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November 2017 Newsletter

Dear Students and Friends,

 

With an upward momentum and a whole lot of creativity, we have reached the middle of our fall term. This past month students used the works of Vincent Van Gogh and Paul Cezanne as a source of inspiration – paying close attention to the Post-Impressionistic brush-stroke techniques along with the emotive quality of colour. The studio walls have been showcasing our students’ completed projects on rotation, as we begin the countdown towards the end-of-term Art Show. The Group Art Show is scheduled for Sunday, December 10th (2-5pm) and will feature our students’ artwork from this term. Save the date and join us along with your family and friends for this celebration of creations.

As we quickly approach the end of Fall Term, we invite you to save your spot in the upcoming Winter Term (January 8th through 
March 31st, 2018). For your convenience, online registration is already open. We can also process payment over the phone or in person during studio hours.

Since most of the adult classes starting in January are already full, we added a new Adult Drawing daytime class on Wednesdays from 11 to 1pm. If you were thinking of taking art classes, this is your chance to join us this winter. Register on line, by phone, or in person.

And while you are browsing for information about Winter Term classes, we invite you to meet Our Team, which is now featured on the website.

As always, our best promoters are our own students! As a token of thanks from us to you, we offer current students a $20 coupon redeemable for future class registration when a new student gives us your name as a referral. Please note: coupons have expiry date, must be presented at time of payment, and there is a limit of one coupon per family per term.

For those wishing to stay in touch and up-to-date with local, national, and international news from the Art World, follow us on Facebook and Twitter.

Artistically Yours,
The ArtVenture Team


The Art of Paul Cezanne

 

Paul Cezanne - self portrait and two of his works

 

Paul Cézanne, a French artist and Post-Impressionist painter, is credited with paving the way for the emergence of twentieth-century modernism, both visually and conceptually. His work constitutes the most powerful and essential link between the Impressionism and the movements of Fauvism, Cubism, Expressionism, and even complete abstraction.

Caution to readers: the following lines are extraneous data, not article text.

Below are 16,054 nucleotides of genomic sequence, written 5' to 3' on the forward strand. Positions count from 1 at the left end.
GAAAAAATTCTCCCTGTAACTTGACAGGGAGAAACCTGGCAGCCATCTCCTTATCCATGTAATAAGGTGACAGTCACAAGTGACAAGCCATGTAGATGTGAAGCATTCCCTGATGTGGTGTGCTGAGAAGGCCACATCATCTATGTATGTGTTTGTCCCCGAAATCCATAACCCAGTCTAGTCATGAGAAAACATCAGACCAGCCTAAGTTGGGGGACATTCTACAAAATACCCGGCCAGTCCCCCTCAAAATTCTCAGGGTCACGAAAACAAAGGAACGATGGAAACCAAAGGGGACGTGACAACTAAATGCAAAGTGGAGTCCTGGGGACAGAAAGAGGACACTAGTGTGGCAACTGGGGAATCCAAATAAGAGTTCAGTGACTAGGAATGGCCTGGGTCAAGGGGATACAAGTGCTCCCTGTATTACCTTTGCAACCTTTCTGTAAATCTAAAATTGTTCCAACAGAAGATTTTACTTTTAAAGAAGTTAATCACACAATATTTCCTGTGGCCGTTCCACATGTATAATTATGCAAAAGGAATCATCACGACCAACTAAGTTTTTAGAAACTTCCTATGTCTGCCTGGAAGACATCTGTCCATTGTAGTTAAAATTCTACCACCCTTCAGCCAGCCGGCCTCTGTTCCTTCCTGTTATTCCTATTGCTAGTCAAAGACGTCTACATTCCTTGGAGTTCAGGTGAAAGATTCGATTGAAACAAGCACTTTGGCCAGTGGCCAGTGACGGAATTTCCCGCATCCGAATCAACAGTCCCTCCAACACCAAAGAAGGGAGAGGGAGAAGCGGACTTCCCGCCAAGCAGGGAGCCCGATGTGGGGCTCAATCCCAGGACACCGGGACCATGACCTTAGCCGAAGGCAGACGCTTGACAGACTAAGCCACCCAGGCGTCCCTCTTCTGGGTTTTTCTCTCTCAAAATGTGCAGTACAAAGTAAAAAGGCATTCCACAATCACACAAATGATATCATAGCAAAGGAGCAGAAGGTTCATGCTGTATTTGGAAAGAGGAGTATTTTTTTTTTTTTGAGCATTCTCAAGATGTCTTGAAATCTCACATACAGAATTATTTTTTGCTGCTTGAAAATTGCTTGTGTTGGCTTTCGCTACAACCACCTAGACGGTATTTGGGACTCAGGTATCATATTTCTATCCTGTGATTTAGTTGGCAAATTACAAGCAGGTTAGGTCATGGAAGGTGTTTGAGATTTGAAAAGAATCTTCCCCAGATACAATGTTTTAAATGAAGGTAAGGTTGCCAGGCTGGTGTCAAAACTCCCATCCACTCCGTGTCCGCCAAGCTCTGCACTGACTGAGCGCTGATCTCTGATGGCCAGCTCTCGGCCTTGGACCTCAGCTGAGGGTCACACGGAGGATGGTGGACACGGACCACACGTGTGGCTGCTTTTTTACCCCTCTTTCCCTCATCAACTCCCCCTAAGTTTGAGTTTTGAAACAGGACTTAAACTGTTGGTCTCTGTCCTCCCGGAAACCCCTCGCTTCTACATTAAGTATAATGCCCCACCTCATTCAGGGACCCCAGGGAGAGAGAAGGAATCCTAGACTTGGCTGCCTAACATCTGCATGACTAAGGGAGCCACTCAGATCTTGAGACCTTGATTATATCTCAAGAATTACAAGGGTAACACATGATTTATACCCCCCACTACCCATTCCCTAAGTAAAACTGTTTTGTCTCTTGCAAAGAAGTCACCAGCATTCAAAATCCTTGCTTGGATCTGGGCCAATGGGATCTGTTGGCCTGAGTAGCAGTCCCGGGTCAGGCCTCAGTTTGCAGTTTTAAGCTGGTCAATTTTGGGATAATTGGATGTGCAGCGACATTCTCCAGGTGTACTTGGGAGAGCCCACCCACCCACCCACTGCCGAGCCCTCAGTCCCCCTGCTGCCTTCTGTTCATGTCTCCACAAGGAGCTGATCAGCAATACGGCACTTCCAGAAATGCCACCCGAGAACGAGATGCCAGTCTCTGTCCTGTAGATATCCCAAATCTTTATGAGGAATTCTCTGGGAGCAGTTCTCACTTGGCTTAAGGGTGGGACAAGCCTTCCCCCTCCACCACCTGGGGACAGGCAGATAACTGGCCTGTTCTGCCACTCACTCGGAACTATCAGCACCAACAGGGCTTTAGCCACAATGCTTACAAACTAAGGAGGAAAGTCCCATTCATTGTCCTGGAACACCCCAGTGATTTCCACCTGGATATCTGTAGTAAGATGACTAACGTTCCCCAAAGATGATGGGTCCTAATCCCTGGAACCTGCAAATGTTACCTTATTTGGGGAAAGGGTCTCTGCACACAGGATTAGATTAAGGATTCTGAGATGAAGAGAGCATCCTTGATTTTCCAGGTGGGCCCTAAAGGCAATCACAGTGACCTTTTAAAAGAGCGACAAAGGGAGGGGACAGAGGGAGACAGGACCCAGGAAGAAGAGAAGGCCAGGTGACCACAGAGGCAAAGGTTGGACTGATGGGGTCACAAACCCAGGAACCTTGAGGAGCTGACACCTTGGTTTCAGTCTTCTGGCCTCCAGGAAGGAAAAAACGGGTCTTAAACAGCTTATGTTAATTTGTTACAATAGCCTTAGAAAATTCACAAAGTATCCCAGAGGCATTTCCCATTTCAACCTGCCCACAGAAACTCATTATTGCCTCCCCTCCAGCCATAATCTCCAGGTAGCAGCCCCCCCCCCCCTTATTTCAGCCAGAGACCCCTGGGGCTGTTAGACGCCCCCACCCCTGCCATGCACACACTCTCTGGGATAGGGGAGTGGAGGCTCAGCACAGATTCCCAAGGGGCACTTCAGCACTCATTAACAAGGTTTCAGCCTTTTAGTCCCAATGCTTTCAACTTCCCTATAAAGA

Cezanne believed that art was neither an imitation nor an illusion of reality, but in effect, a new kind of reality created through the means of a new “language” of forms. For Cézanne, a picture is important in its own right, and thus, it must remain faithful to itself. The aim of painting is not to pretend that the viewer is looking through a window, but to make the viewer aware of the picture itself as well as the subject matter it depicts. He was able to achieve this when even a simple apple displays a distinctly sculptural dimension. It is as if each item of still life, landscape, or portrait had been examined not from one but several or more angles. It was this aspect of Cézanne's analytical practice that led the future Cubists to regard him as their true mentor. Cézanne believed that a true painter would treat nature by the cylinder, the sphere, the cone, and everything in proper perspective so that each side of an object is directed towards a central point. He used short, hatched brushstrokes to help ensure surface unity in his work as well as to model individual masses and spaces as if they themselves were carved out of paint. Working slowly and patiently, the painter developed a pictorial language that would go on to impact nearly every radical phase of 20th century art, gaining the admiration and attracting the interest of Van Gogh, Gauguin, Picasso and Matisse.